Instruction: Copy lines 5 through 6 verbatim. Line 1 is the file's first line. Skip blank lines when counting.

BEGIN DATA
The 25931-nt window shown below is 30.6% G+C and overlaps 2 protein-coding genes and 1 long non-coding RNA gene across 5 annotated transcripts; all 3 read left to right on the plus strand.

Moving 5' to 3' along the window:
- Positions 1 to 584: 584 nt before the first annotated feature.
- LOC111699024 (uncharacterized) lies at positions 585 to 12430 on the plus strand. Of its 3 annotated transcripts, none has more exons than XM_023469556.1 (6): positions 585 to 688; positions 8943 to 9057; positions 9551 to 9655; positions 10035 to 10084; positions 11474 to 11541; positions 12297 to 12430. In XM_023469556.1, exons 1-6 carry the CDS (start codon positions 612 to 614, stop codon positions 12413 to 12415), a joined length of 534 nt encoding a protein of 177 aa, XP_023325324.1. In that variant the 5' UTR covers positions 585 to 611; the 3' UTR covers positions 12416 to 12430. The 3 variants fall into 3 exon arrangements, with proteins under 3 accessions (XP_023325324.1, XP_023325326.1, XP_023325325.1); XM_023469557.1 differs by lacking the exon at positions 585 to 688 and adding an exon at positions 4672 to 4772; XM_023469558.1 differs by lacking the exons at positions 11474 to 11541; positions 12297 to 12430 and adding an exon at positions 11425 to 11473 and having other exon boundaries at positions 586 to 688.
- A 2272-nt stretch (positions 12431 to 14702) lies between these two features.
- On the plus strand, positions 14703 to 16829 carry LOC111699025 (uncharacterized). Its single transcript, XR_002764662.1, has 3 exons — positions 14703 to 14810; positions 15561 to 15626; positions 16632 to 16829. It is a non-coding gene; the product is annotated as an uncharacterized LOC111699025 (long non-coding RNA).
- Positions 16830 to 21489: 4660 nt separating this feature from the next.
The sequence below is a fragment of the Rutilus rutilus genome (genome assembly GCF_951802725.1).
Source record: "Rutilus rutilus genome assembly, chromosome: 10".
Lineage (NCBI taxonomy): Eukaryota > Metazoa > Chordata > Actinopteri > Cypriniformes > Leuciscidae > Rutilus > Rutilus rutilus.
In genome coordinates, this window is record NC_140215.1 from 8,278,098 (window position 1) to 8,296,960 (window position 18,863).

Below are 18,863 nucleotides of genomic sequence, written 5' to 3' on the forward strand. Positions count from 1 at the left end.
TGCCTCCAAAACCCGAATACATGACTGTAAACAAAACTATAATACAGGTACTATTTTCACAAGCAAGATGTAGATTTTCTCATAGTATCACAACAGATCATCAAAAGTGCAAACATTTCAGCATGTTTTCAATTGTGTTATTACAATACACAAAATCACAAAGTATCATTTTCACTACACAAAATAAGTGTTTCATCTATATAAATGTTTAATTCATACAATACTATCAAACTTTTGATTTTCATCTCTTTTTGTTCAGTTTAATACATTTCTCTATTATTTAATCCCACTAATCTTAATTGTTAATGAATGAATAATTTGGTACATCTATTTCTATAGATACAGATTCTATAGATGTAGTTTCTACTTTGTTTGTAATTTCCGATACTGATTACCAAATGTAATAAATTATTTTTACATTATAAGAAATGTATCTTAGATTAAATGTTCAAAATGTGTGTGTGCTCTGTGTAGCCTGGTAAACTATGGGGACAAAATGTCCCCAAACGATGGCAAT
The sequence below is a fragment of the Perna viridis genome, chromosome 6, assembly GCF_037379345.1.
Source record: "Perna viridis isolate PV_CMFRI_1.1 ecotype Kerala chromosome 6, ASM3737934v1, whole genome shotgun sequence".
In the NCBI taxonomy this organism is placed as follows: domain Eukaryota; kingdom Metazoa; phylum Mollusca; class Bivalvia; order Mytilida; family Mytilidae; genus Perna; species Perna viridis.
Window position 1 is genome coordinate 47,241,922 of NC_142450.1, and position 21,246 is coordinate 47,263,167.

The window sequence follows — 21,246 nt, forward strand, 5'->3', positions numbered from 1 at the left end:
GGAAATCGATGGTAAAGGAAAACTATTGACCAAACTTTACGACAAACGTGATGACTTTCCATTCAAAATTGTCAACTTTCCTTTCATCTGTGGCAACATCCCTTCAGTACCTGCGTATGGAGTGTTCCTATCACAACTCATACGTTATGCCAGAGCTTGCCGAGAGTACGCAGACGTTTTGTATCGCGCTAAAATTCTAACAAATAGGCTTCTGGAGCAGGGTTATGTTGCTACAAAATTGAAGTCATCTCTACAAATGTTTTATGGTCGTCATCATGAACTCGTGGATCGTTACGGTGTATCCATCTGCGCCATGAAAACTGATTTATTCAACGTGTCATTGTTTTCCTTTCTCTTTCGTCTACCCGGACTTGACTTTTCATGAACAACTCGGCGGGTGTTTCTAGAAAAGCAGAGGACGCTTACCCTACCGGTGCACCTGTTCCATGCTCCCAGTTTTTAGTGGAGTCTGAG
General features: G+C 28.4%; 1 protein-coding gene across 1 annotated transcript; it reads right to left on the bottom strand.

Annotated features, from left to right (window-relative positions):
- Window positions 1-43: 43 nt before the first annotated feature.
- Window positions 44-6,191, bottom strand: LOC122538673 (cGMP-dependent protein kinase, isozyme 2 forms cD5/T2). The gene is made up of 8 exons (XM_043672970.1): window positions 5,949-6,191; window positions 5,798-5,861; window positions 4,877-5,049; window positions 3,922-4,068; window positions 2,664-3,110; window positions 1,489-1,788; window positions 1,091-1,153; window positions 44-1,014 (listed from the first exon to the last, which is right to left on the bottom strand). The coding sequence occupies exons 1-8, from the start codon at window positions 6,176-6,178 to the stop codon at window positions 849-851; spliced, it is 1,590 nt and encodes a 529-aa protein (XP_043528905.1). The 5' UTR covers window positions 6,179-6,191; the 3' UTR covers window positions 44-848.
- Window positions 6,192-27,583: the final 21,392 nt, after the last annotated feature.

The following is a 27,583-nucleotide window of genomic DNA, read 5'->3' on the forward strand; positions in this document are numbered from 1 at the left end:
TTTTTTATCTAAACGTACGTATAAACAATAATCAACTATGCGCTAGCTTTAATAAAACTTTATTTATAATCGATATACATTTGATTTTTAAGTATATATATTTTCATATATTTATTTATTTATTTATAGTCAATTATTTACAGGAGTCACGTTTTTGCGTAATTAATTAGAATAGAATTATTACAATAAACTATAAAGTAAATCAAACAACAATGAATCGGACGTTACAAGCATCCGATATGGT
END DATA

- A 2272-nt stretch (positions 12431 to 14702) lies between these two features.
- On the plus strand, positions 14703 to 16829 carry LOC111699025 (uncharacterized). Its single transcript, XR_002764662.1, has 3 exons — positions 14703 to 14810; positions 15561 to 15626; positions 16632 to 16829. It is a non-coding gene; the product is annotated as an uncharacterized LOC111699025 (long non-coding RNA).